Quote Originally Posted by Thomas Bertilsson View Post
And I am not catching your point. What should evolve over time, and why?

Projects are, to me at least, a way to focus my work. I try to show something that I feel is important, or convey a certain emotion. If I don't pay attention to subject matter and am selective, how do you accomplish this with a body of work? It doesn't have to be very complicated either. Example: I like to photograph things of transportation, done the old way. So, old cars, airplanes, and trains. It's fun and it describes a time where certain mechanical and engineering challenges were at a different stage. Another example: The Midwest culture and heritage around the grain industry. There was a time when this was of vital importance to a large portion of the world, supplying food in times it was needed. Etc. This project aspect of my work positively defines how I shoot, what I shoot, how I print it, and how I combine it with other photographs to make them speak as loudly as possible.
I don't understand the posts here about people and their project fetish and how that defines style. A project is a project, a style is a look. You can have the same look by photographing barns as you can photographing trains, or people or mountains. Its how your work looks. Not the subject matter.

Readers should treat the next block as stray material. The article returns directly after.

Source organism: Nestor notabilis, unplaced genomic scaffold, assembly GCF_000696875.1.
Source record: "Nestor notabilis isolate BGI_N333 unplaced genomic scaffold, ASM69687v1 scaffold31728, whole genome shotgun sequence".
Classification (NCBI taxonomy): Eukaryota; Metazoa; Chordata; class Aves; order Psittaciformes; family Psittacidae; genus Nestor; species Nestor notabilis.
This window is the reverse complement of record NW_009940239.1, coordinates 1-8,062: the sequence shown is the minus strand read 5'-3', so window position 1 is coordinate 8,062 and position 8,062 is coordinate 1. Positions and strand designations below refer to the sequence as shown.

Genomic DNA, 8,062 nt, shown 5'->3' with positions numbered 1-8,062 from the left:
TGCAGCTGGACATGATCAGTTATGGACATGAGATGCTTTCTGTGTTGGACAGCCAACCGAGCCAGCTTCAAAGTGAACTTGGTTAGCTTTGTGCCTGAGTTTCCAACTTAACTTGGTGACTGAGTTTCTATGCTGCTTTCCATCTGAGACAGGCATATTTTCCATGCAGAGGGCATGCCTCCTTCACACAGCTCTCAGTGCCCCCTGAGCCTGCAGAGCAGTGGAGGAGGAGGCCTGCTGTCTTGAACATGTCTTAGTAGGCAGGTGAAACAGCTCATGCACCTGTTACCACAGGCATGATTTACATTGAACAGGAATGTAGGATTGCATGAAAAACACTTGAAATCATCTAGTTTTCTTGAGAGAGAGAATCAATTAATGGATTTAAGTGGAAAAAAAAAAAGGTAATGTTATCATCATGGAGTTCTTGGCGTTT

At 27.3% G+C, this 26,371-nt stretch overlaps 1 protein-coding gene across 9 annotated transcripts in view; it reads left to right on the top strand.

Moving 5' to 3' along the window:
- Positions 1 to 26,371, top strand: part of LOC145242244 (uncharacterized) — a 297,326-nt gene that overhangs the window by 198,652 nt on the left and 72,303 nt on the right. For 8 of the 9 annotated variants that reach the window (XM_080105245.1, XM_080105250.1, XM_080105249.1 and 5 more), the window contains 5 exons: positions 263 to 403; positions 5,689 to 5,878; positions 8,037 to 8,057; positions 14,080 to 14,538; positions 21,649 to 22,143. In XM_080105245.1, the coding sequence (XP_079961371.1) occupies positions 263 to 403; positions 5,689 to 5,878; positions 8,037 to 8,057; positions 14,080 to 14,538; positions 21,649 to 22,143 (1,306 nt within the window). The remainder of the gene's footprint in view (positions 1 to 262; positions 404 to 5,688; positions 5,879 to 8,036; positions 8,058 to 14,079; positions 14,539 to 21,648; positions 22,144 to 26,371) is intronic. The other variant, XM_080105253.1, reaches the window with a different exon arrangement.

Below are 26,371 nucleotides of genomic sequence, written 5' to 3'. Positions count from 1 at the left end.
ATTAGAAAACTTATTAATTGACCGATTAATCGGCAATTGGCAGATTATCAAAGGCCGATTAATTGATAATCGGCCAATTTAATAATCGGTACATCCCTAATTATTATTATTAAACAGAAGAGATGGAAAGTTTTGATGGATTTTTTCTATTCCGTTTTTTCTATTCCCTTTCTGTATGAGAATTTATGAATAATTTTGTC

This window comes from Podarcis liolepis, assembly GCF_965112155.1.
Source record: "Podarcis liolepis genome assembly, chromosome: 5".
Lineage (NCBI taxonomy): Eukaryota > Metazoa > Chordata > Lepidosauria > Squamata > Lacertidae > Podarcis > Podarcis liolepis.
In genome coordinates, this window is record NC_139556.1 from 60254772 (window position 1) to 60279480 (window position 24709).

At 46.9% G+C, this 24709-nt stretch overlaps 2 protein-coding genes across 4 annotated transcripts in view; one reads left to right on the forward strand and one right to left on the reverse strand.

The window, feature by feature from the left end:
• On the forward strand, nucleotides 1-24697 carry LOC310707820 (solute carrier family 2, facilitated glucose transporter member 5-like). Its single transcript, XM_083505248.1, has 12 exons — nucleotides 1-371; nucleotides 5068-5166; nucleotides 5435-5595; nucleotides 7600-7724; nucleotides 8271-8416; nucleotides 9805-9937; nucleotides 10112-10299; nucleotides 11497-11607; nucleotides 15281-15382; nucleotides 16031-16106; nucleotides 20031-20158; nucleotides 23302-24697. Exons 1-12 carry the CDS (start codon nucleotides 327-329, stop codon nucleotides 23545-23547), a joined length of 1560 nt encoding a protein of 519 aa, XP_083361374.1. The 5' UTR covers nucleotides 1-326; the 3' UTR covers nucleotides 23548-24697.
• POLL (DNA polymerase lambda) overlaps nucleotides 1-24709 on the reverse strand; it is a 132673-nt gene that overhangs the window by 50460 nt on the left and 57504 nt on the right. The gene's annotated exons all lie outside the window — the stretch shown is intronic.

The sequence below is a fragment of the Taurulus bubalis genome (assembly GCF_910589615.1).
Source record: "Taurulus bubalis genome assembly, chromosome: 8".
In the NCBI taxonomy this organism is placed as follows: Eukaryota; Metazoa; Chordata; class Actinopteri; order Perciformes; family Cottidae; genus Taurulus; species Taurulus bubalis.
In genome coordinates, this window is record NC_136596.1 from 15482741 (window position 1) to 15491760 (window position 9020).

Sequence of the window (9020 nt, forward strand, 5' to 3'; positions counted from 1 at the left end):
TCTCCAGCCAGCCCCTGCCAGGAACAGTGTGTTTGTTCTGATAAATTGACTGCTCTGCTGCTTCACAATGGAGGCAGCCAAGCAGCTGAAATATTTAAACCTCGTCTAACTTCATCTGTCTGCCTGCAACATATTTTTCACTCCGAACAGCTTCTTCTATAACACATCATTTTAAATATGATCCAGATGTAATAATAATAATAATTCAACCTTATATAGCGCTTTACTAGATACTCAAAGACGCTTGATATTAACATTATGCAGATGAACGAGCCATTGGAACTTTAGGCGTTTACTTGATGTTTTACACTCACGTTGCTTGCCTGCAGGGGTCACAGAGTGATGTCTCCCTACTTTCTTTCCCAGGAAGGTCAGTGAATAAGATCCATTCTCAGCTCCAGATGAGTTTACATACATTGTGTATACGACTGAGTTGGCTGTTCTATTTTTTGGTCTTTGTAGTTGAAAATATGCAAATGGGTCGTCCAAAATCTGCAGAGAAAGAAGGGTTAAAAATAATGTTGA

Your projects are merely a period of what you shoot and when you are done you move on. They don't necessarily define the style you have.

As I've said, a style is a marketing tool to sell people what they are used to. But as a photographer you evolve onto something else, even if you continue to produce some work for your style groupies.

But if a photographer or any artist continues to stick to a style/rut for the sake of sales or ego he will stagnate and be unhappy because talent has to grow or it dies.

If you are a musician and all you do is play the same songs over and over instead of evolving you become a quaint novelty and artistically wither away. You may get rich but you'll be unhappy artistically.